You see, if I believe that I have eternal life through faith in Jesus Christ, I have to believe that I never, ever run out of time. That I have no “deadline” at which point I no longer have a chance to do what it is God has called me to do. The truth is, that our life on earth is just the beginning of a thousand times a thousand years of my life…Yes, we are mortal sinners in flesh, but through faith in Jesus Christ alone, we are truly eternal.

While this mindset could give way to an attitude of laziness, but I think that risk is well worth the gain of complete freedom in the knowledge that our life does not have value because of what we do or don’t do. Our personal worth—and the worth of our life—is not determined by whether or not we accurately discerned God’s calling for our lives and successfully carried it out.

No, the truth of the matter is that Christ’s resurrection allows every believer the freedom and joy to live, knowing that they are enough, by themselves, just as they are.

New Year’s Resurecction : Part 2 : Personal Reflections

(Author’s Note: This post is the second in a set of three considering the importance of Christ’s resurrection in the Christian’s life. The first post in the series can be found here…)

I’ve been struck by the resurrection of Christ, and its importance in our daily life, for quite some time. When we say we believe in the resurrection of Christ and that, through Him, we are granted eternal life, what we are really saying is, that somehow or another, those who have faith in Jesus are immortal. Wow! That’s pretty powerful!
But most of our current understandings of death make it anything but something to be anticipated with joy. Instead, Western thought by-and-large deals with death as something “tragic” or, at the very least, to be delayed as much as possible.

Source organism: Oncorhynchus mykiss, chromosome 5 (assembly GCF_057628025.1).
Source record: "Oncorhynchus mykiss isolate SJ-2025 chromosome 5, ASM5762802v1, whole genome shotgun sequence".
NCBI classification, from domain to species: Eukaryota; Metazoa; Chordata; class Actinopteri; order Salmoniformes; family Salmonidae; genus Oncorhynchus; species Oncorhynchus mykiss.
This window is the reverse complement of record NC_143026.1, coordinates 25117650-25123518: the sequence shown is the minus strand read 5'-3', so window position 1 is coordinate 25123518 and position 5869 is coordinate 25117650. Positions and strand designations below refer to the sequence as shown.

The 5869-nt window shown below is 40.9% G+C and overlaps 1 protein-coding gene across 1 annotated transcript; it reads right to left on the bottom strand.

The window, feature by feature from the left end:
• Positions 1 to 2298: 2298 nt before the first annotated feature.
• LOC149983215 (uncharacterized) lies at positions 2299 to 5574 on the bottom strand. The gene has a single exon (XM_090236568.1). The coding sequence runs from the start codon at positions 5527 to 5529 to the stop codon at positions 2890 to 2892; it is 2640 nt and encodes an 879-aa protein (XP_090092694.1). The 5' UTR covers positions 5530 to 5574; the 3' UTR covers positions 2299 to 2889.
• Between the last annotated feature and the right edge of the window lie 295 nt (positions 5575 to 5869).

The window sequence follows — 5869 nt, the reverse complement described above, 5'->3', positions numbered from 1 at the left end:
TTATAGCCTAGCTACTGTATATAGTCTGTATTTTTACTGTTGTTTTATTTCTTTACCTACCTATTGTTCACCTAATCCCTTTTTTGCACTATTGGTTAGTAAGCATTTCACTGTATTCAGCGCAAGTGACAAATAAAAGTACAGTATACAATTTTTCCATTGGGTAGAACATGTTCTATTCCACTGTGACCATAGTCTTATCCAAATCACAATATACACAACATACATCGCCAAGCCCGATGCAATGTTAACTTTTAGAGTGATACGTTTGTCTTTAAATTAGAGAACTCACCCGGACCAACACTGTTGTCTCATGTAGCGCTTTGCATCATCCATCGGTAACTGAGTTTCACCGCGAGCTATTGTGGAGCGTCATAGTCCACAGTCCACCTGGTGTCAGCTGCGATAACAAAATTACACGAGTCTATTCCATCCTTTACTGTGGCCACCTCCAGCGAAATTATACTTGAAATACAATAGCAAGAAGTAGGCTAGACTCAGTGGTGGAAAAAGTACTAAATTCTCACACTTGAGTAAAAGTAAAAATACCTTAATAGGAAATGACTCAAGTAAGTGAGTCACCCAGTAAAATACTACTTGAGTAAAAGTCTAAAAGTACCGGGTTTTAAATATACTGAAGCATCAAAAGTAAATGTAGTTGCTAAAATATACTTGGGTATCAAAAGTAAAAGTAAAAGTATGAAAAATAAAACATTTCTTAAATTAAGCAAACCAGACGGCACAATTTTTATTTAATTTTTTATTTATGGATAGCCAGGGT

In Christ Plays in Ten Thousand Places, Eugene Peterson summarizes our present obsession with viewing death as either tragic or untimely. He explains:

The view of death as tragic is a legacy of the Greeks. The Greeks wrote with elegance of tragic deaths—lives pursued with the best of intentions but then enmeshed in circumstances that brought a fatal flaw into play and, indifferent to heroism or hope, cancelled the intentions….

Procrastinated death is a legacy of modern medicine. In a culture where life is reduced to heartbeat and brainwave, death can never be accepted as having meaning beyond itself…

It’s this negative view of death that can underline most, if not all, of the other core fears we face. For instance, isn’t the fear of death the underlying fear when we ask ourselves “Am I doing what I am supposed to be doing with my life?” or “What kind of legacy do I want to leave?” and even “How will history remember me?”

A proper, Christ-centered response to this question requires every believer to remember, as Peterson points out, that death, particularly Christ’s death, is ‘for us and our salvation’. In other words, if we truly, truly believed that, through Jesus, we have eternal life, these questions no longer have any place because they are all temporal questions, questions stuck in our view of our lives as something with a beginning…and an end. These questions emphasize an understanding of death as something that is final, as “the worse case scenario” for any situation.

Truly believing in the eternal life promised through faith in Jesus reminds me where I really need to focus is trusting and obeying Jesus in a moment by moment sort of way…because, somehow, through faith in Jesus Christ, there will always be more moments.